Dimity May worked doggedly in her 20s for a career in communications, publishing and even…
SOMETIMES CAREER CHANGES COME OUT OF THE BLUE. THIS WAS THE CASE FOR CAROLYN KIDD, WHOSE TRANSITION FROM PUBLIC SERVANT TO DOG WALKER WAS LARGELY DRIVEN BY A BATTLE WITH MENTAL ILLNESS.
The co-founder of Dogs on the Run – the Canberra-based dog walking service that she operates with Barb Grundy – left her job as a musician to spend 10 years working in marketing and communications until she was unable to continue due to being diagnosed with anxiety and depression.
“My career change was completely out of the blue,” she explains.
“I guess I would describe what happened as a breakdown. I spent a month in a mental health facility in Canberra and I was a pretty broken person when I was in there. The pieces needed to be put back together and my anxiety was totally debilitating.”
For the first 40 years of her life, Carolyn had been focussed on her career as a classical guitarist. She had success in Australia and the UK, along with a teaching position at the ANU School of Music. She left the guitar world for marketing and the public service in 2001 and after that, Carolyn didn’t touch the guitar for an entire decade.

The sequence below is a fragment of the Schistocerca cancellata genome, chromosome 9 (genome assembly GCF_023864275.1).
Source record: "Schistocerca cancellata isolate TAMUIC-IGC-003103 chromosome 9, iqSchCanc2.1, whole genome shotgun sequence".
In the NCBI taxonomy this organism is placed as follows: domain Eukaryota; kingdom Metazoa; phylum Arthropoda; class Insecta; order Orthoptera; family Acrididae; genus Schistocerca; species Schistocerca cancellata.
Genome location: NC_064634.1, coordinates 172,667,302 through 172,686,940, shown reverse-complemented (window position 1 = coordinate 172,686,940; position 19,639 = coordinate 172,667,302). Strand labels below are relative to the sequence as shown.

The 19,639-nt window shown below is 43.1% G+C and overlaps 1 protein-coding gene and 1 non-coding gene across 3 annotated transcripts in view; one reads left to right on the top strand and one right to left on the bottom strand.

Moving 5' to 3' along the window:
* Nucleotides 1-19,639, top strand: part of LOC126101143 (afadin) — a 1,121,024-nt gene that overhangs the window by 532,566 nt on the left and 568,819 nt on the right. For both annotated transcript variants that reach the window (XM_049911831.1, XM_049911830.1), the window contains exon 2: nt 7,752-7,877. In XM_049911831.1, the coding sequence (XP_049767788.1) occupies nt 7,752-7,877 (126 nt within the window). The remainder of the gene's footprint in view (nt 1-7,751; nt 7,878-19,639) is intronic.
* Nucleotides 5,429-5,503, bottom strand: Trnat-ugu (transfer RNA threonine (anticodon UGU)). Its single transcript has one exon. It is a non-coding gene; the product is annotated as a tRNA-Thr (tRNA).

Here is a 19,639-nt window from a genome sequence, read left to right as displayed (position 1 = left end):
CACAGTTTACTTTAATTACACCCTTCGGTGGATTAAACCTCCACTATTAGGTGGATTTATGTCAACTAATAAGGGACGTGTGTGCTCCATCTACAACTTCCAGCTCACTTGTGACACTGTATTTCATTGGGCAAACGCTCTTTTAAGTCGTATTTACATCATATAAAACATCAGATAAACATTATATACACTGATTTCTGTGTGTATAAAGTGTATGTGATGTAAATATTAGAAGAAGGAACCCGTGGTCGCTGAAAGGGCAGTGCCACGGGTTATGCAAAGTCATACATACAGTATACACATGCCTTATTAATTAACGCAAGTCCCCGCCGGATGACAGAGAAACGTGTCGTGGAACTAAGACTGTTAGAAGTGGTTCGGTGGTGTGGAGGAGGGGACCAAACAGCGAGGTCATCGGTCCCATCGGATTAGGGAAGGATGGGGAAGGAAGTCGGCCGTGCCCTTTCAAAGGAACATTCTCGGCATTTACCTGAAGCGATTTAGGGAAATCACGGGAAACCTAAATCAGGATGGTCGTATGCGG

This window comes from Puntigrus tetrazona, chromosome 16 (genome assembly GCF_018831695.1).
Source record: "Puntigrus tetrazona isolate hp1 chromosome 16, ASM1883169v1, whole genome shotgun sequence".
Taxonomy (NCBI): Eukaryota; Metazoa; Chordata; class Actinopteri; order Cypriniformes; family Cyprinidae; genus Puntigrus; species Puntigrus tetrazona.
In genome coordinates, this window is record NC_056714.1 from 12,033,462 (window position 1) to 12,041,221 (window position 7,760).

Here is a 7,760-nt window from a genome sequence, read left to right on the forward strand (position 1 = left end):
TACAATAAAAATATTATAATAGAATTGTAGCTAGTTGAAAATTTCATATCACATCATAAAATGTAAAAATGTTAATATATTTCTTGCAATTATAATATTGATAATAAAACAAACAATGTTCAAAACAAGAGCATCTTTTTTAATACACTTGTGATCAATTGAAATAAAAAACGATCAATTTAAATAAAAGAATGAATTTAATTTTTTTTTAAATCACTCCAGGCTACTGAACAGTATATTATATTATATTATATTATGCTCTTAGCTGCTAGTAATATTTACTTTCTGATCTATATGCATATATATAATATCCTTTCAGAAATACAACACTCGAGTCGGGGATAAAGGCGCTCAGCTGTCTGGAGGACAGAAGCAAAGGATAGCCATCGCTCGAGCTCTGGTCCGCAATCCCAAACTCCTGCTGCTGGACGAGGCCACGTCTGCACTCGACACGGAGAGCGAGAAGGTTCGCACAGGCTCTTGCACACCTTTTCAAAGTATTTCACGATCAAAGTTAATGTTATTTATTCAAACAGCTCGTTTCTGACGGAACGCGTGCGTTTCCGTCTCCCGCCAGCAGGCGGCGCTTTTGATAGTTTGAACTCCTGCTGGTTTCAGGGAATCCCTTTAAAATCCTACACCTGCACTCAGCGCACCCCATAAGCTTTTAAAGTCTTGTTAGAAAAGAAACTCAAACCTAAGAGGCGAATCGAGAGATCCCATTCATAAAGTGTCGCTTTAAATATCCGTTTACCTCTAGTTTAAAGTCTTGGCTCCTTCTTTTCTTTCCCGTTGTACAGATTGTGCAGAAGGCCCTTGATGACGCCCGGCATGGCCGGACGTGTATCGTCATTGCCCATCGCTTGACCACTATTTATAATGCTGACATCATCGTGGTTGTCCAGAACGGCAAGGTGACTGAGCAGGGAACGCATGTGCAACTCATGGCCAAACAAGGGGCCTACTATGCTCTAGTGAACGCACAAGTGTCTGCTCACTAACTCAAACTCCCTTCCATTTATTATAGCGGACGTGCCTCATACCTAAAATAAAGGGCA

“I had an important role in the public service. It was fast paced and adrenaline driven, which I liked, but it became really difficult because we were under such pressure,” she says.
After her breakdown, Carolyn was working through the recovery process when her psychiatrist encouraged her to find a volunteer position that would help her engage with the community.
“I was still pretty raw, I had lost a lot of weight and I was struggling to go out in public, but I contacted the Domestic Animals Service and became a volunteer dog walker. I have to say it changed my life.”
Along with Barb, who had also recently left the public service, Carolyn eventually created Dogs on the Run and the business thrived almost immediately.
“Now people tell us we’ve got the best job in the world,” she says. “There are hard moments, like when dogs are injured or badly behaved, but for the most part it is just incredibly satisfying and fulfilling. Three years ago, I could not ever have imagined that this could be my life. We have been working on making positive changes through the platform that we have on social media and now have created the dog supplies donation bin at Ainslie IGA, which is a joint initiative between Dogs on the Run and ACT Rescue and Foster.”
Carolyn attributes the success of her current career to the progress she made while interacting with dogs and people as a volunteer dog walker. She has also begun playing the guitar occasionally.
“Working with the team at the pound, we became really close and I explained what had happened to me. Dogs give you unconditional love, which helped, but I also started to realise that my mental health issues are not unusual. Everyone’s got a story.”
Photography by Martin Ollman
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